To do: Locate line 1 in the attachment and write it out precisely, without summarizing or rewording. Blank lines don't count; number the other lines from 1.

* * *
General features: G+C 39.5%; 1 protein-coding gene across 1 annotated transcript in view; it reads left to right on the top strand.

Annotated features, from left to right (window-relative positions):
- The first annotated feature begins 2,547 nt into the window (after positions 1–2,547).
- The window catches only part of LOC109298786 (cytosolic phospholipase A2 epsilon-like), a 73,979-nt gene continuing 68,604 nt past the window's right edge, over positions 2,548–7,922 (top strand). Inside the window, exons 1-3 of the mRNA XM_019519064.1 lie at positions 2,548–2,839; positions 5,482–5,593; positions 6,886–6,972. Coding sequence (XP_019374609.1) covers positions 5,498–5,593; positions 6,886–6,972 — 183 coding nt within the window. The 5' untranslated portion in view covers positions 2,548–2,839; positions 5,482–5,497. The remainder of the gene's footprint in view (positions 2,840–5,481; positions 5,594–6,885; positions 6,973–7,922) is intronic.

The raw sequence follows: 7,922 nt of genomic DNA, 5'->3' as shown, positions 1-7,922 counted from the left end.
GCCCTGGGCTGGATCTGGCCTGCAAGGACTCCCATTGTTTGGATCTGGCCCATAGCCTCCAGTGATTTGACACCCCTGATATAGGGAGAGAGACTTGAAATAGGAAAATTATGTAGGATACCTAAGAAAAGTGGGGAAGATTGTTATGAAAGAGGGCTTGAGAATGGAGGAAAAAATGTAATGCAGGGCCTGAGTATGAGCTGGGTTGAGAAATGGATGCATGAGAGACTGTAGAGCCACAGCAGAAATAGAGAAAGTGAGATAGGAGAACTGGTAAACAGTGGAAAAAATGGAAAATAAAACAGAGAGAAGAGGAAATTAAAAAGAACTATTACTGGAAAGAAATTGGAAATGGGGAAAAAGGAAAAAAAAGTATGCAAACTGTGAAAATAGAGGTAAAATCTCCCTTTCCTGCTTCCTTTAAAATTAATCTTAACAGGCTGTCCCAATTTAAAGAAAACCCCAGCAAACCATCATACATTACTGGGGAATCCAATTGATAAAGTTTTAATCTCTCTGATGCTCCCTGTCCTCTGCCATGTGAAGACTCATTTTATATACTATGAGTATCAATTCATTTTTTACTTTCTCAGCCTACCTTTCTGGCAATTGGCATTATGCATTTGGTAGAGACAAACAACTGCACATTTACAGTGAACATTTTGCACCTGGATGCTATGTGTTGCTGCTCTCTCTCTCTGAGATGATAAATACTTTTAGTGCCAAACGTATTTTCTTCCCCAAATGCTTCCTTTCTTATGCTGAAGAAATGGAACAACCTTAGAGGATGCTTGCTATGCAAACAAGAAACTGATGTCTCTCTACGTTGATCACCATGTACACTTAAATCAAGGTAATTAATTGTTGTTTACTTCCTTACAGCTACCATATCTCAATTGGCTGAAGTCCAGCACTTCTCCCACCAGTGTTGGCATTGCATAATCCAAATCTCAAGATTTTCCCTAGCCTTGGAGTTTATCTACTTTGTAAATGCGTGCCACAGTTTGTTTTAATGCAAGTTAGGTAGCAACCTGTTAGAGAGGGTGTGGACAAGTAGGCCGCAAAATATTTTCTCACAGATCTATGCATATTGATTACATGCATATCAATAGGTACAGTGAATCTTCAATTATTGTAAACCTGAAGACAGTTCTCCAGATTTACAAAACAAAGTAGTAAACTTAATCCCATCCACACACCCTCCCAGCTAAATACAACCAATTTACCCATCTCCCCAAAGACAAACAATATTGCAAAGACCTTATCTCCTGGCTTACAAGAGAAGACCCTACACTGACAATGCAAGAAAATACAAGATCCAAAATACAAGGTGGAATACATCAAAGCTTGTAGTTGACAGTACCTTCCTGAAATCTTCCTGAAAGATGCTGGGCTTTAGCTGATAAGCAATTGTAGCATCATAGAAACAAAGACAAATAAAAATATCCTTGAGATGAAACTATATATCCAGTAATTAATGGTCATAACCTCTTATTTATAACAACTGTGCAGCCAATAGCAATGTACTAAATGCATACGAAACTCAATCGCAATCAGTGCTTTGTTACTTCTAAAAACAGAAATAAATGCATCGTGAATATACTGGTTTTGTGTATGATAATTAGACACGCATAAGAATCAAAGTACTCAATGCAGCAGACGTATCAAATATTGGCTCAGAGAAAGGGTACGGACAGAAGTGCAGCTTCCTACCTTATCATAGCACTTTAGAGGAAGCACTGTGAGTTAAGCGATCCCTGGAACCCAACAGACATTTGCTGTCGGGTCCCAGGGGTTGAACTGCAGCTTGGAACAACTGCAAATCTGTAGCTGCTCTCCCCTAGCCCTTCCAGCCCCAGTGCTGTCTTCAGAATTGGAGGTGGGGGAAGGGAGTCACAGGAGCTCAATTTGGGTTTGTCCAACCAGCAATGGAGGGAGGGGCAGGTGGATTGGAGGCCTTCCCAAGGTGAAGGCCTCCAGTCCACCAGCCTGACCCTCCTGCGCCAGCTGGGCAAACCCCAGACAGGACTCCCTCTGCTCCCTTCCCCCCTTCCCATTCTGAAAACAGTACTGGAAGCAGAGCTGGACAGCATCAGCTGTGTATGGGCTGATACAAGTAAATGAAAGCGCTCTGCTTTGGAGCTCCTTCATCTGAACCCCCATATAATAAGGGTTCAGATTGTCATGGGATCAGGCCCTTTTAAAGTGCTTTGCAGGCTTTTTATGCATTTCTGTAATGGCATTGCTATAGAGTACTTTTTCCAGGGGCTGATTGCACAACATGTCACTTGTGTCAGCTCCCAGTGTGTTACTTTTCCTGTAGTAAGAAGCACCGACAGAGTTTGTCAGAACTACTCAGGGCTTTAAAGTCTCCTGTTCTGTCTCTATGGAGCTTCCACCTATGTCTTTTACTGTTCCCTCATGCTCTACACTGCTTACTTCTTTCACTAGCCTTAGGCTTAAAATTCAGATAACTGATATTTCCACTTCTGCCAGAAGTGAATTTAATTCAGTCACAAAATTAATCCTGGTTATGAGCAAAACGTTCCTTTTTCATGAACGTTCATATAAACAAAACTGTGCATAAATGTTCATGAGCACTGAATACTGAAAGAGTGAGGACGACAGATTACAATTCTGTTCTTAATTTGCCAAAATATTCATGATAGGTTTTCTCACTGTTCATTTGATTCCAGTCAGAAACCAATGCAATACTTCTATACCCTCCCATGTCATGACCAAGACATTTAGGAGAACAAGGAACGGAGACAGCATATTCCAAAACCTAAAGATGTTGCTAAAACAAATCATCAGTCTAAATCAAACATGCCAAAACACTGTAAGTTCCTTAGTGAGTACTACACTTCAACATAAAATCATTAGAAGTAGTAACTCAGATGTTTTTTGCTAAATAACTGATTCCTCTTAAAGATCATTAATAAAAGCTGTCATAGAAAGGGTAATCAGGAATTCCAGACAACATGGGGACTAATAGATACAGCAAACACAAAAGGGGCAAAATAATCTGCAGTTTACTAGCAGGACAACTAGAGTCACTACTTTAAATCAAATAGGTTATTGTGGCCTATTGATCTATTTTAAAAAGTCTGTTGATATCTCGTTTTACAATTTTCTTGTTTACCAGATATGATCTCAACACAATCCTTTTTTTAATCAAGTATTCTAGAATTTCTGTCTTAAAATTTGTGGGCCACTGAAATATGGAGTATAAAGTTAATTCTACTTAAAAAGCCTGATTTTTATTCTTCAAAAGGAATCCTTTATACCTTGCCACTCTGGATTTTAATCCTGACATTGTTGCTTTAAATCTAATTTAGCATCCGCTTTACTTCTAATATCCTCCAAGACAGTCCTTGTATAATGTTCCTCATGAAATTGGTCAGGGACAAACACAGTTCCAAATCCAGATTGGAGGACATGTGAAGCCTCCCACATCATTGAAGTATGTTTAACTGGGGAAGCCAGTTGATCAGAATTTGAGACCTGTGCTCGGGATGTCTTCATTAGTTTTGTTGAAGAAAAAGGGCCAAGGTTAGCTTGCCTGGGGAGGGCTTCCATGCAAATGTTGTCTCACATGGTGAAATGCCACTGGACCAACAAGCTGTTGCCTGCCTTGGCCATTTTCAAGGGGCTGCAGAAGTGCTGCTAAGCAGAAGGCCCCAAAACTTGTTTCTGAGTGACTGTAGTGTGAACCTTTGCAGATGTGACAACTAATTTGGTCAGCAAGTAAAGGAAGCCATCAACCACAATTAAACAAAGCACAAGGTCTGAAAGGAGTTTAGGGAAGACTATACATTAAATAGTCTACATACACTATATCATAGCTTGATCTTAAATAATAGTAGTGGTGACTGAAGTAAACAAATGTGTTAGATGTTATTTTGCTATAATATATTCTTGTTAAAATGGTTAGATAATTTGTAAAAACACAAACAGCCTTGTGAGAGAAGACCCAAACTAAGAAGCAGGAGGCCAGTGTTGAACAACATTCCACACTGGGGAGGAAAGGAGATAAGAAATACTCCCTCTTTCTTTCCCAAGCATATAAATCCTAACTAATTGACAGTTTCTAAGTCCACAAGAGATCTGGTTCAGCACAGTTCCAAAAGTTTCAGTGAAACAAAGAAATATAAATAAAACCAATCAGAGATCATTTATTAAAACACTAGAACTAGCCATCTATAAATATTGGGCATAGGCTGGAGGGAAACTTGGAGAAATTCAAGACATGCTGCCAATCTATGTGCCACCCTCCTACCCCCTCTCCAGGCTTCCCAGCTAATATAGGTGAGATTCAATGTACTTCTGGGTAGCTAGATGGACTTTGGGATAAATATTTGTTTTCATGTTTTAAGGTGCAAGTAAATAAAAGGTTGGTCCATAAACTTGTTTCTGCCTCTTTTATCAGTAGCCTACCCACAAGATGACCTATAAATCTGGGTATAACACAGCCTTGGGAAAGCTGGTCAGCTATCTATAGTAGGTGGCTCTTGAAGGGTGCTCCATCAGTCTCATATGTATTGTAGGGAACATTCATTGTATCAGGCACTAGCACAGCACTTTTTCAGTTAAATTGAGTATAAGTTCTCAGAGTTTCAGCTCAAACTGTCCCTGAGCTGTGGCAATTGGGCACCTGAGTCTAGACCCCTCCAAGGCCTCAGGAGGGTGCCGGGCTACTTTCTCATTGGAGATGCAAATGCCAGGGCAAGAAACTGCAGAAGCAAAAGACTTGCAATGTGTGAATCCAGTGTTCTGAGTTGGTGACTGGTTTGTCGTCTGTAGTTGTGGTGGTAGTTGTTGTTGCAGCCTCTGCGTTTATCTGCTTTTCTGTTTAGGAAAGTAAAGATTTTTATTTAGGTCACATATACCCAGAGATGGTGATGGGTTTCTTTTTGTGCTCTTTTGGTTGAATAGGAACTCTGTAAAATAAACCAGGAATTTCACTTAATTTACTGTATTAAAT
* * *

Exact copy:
General features: G+C 39.5%; 1 protein-coding gene across 1 annotated transcript in view; it reads left to right on the top strand.